[Updates, two so far, at end of post]
In Summer 2000, as a London to Liverpool train was speeding north, one occupant of Coach D was deep in conversation. On her mobile. A sleb who nobody had heard of, she was en route to an interview at the studios on Albert Dock. From Euston she had been stopping even less than the train, only to be scuppered by Kilsby Tunnel. “Hello? Hello? Can you hear me?” she barked into the phone.
From the other end of the coach, a Scouse voice replied “Er, we can all f***in’ hear yer”. Well, now everyone can share in the feeling of that riposte, thanks to the cynical traffic building tactics of Mail Online and the shameless – not to say desperate – self promotion vehicle that is Samantha Brick. Yes, when a sub-Z lister went into print and said “Can you hear me?” an awful lot of folk listened.
Samantha who? Well, according to her website, Ms Brick – the surname adopted by marriage from her French husband – is a “writer, award-winning producer, journalist”, but then, awards don’t fuel a decent lifestyle. So what has she done recently? A few features in the Express – probably not paying much in the way of money – then a few more in the Daily Mail.
But by her own admission, Ms B is not massively wealthy. What to do? Of course, something provocative, something deliberate, something to make sure we can all hear her. And so it came to pass: “Why women hate me for being beautiful” headlined the most blatant piece of self promotion outside politics for some time. Nobody with their brain plugged in could doubt the reaction.
An airline pilot sent her a bottle of champagne (I’d hope he had paid rather more attention to getting the passenger numbers, load sheet and flight computer programming done first). A bloke bought her train ticket. Another bought her flowers. One paid her taxi fare. She works out. She doesn’t drink or smoke. And by this time sick buckets around the country were filling up fast.
But the web traffic was the stuff of dreams. Martin Clarke must have thought all his birthdays had come at once. So there had to be a follow-up piece. Ms B was not surprised at all the vomit that had been induced. It merely proved her point. She was not only right, but she was also right. And her husband has A Very Big Gun, plus he doesn’t like his Missus being dissed.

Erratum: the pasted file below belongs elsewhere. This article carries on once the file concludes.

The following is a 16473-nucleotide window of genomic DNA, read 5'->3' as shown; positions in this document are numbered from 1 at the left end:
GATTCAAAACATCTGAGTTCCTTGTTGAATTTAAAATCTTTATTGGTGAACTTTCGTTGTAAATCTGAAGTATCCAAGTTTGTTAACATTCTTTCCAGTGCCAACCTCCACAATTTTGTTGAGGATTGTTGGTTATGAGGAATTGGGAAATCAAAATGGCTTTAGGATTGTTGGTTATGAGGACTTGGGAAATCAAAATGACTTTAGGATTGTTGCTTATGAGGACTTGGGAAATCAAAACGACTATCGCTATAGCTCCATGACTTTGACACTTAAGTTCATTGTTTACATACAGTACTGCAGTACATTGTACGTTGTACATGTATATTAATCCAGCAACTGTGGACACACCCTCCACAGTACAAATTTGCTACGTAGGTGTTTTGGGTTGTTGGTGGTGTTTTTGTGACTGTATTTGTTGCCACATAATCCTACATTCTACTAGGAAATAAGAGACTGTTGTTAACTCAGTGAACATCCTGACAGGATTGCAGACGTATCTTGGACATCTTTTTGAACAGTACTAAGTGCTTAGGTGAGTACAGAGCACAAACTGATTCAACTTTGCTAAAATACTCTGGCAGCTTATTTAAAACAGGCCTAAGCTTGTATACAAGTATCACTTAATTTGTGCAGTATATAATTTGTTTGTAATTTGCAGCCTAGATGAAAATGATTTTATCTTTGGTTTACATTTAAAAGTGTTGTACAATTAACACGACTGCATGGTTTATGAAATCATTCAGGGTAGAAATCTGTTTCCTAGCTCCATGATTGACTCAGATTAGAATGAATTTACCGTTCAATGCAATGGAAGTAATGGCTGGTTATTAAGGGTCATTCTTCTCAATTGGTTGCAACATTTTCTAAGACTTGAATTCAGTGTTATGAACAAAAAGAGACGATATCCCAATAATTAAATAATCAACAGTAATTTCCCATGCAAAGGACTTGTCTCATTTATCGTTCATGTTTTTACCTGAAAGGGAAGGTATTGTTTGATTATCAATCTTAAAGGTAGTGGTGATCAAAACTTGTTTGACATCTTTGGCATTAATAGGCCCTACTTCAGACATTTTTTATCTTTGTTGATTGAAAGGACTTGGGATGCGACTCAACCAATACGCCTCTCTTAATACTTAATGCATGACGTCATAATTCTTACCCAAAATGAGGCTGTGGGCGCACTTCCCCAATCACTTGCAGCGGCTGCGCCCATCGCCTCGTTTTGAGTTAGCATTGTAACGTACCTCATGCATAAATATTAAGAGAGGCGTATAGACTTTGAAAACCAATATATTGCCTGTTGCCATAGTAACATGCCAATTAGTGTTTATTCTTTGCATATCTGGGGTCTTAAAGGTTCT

Few people seemed to realise that this was a very intentional exercise in money making, maybe even after Ms Brick’s appearance on This Morning. But that is all it is: Mail Online will have made tens of thousands of pounds just in hits – and pulled in more readers – while Samantha Brick has gone from zero to being bankable for a few months, which is better for paying the bills.
And, all the while, the punters are had for mugs. No change there, then.
[UPDATE1 6 April 1015 hours: the Mail certainly isn't sick of Ms Brick. Yesterday's piece with screen shots from her appearance on This Morning has been updated, and pundit Melissa Kite - another of those refugees from the Maily Telegraph - has been ordered over the top to back up the hacks.
"Are we really this angry because a woman likes herself?" asks Ms Kite, replicating the Brick strawman in some style. People aren't "angry", they just don't see what all the fuss is about, plus many are now realising that this exercise is just the Mail ramping its content and Ms Brick shamelessly promoting Herself Personally Now]
[UPDATE2 8 April 1200 hours: the Mail isn't done quite yet. Keeping the story alive has come another piece featuring Ms Brick's husband and his Very Big Gun. Basically, if you insult 'is wife, 'e is going to come and shoot you English Types.
And in support have come the pundits, firstly Amanda Bloody Platell, Glenda in chief, telling readers "Vanity, I'm afraid, is never beautiful", which means Mandy is in big trouble.
Then, accomplishing the feat of facing both ways at once, has followed Suzanne Moore, who rails against the sleb "gossip culture". Yes, someone at Mail Online complains about what drives most of the traffic to Mail Online.
And to bring a truly surreal air to proceedings has come an ostensibly serious discussion between Eva Wiseman and Susie Orbach in the Guardian. But they, too, miss the point by some distance: it's about two things, neither of which they mention: self-promotion by Ms Brick, and driving content by Mail Online. And all the comment pieces are merely feeding them]
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